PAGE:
Maori Language Week and New Zealand’s renewed love for its first language

Maori Language Week and New Zealand’s renewed love for its first language

Wellington has a new beating heart. In June the name Te Ngakau, meaning “seat of affections” or simply “heart” in te reo Maori (literally: the Maori language) has been gifted to the city by the local iwi or tribe for the city’s central Civic Square.

The new moniker is one visible statement of Wellington’s commitment to becoming a te reo Maori city and to ensure the language of New Zealand’s indigenous population is seen and heard much more around the capital city.

”We want to make te reo part of the fabric of the city, show a commitment to the language and acknowledgement of history – because we can, because we should, because Wellington is better for it,” mayor Justin Lester explains.

New Zealand’s first language will soon be popping up in signage on buildings, direction signs, murals and visitor attractions, and in September the capital will host one of the biggest Maori language parades to celebrate the nationwide Te Wiki o te reo Maori or Maori Language Week.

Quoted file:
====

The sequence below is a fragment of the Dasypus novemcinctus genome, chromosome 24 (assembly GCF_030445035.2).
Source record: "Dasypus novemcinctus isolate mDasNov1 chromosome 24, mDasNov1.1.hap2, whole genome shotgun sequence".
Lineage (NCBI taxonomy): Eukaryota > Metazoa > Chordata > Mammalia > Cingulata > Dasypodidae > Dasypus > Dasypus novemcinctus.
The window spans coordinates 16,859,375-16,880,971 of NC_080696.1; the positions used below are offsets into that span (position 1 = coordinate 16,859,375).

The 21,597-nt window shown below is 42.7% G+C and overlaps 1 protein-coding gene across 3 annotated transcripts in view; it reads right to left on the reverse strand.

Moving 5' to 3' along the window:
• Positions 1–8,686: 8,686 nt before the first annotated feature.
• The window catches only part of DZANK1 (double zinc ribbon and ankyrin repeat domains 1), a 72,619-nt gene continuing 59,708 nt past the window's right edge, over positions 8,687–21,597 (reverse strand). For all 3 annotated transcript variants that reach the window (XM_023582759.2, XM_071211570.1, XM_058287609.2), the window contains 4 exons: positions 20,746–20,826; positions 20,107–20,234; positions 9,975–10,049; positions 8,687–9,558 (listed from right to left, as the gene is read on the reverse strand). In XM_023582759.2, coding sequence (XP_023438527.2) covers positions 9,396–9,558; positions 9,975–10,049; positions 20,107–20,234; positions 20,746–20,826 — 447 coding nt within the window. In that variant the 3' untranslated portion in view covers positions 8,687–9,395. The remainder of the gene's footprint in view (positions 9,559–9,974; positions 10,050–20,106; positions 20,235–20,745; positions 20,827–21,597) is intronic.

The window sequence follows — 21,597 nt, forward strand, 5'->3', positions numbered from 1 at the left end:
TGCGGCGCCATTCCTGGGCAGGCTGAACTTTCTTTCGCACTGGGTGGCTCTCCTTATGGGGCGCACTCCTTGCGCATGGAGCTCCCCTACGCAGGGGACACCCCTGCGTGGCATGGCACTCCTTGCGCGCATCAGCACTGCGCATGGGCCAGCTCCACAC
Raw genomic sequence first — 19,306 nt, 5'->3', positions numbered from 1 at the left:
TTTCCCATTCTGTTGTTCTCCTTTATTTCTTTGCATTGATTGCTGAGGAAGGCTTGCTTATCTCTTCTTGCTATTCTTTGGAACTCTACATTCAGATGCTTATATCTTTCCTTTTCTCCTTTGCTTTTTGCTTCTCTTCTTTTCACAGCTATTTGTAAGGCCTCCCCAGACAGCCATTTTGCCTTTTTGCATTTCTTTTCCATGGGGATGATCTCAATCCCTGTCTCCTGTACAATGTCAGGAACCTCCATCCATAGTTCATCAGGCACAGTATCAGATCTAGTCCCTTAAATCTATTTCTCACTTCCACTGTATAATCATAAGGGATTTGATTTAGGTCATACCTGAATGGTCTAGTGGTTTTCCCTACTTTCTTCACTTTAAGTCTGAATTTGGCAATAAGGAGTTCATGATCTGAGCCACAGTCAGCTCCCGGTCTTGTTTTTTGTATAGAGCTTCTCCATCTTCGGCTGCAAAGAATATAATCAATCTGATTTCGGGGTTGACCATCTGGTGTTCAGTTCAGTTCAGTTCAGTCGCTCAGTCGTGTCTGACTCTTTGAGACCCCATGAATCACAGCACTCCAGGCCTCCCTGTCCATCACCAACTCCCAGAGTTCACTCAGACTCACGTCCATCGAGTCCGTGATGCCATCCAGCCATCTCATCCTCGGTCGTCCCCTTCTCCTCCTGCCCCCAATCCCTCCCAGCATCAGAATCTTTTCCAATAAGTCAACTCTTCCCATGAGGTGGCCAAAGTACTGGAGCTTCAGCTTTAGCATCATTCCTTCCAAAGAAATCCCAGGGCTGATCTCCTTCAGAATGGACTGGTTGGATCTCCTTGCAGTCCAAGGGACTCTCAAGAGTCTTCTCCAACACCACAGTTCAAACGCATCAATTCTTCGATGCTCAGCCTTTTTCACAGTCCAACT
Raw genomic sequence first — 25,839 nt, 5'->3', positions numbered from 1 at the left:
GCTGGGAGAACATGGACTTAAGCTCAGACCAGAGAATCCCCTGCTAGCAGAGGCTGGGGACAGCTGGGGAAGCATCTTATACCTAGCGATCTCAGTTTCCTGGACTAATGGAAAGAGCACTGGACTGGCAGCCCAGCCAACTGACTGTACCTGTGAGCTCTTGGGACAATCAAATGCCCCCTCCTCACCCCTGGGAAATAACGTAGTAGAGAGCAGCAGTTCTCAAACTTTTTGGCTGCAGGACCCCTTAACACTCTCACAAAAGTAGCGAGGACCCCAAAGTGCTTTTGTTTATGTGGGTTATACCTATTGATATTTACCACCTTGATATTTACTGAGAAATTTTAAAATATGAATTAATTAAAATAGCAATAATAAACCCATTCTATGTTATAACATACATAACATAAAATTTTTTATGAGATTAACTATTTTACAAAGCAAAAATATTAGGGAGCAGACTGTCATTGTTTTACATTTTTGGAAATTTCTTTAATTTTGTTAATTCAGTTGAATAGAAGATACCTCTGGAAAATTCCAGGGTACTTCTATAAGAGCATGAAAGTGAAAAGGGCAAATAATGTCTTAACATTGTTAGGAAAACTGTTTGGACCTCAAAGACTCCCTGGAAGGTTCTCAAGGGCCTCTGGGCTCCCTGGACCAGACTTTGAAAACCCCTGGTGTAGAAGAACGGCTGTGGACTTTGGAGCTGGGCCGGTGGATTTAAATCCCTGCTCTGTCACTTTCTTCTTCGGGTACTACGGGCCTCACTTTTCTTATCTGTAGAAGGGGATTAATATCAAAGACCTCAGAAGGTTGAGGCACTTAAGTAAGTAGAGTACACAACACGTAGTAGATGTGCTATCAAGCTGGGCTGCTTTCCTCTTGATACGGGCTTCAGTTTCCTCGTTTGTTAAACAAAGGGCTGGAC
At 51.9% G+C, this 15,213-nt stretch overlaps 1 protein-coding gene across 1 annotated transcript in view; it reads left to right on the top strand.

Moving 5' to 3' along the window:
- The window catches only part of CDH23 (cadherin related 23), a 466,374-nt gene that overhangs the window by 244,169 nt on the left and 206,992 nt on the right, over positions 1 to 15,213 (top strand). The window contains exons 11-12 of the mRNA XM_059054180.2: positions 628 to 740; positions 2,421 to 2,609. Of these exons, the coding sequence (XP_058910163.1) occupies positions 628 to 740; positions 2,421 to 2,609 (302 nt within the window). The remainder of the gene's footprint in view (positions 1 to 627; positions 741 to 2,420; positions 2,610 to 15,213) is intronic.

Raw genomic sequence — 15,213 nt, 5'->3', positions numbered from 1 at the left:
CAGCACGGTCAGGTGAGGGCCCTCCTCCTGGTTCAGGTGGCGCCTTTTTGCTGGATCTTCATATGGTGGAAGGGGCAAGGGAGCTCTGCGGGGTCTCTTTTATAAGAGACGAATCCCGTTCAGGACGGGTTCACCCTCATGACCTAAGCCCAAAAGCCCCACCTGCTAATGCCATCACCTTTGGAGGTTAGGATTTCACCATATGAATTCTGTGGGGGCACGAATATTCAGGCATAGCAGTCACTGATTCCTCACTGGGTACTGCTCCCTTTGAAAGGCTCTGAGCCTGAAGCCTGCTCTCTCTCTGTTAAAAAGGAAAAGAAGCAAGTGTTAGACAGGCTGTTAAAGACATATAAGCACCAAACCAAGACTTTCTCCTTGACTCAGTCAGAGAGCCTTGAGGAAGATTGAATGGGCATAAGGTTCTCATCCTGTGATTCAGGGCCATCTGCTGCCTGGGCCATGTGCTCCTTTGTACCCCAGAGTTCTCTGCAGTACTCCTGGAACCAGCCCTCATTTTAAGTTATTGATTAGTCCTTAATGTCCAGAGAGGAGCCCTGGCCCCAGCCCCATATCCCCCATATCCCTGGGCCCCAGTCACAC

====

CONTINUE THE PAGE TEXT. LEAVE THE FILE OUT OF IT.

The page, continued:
For one week all New Zealanders are encouraged to give te reo a go. Greet their whanau (family) with a cheerful kia ora (hello) or Morena! (good morning), order a kawhe (coffee) and listen to some waiata (song). The Maori music awards will take place as well as workshops, lectures and book launches throughout the country to celebrate the country’s taonga (treasure).

It’s been more than 30 years since te reo Maori was made an official language in the Pacific nation in 1987 but despite many efforts to grow the use of te reo, it is still on the UNESCO list of endangered languages.

“It is important to keep the language alive not just for Maori cultural reasons but also to maintain our unique national identity,” says Maori academic Professor Rawinia Higgins.

The language is a defining feature of the country and an important element to what makes New Zealand distinctive. Te reo Maori is also not just an official language.

According to Nanaia Mahuta, Minister for Maori Development, it is the “indigenous language of Aotearoa New Zealand and plays a significant role in establishing strong identities for all tamariki (children).”

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Photo credit – New Zealand Maori Culture.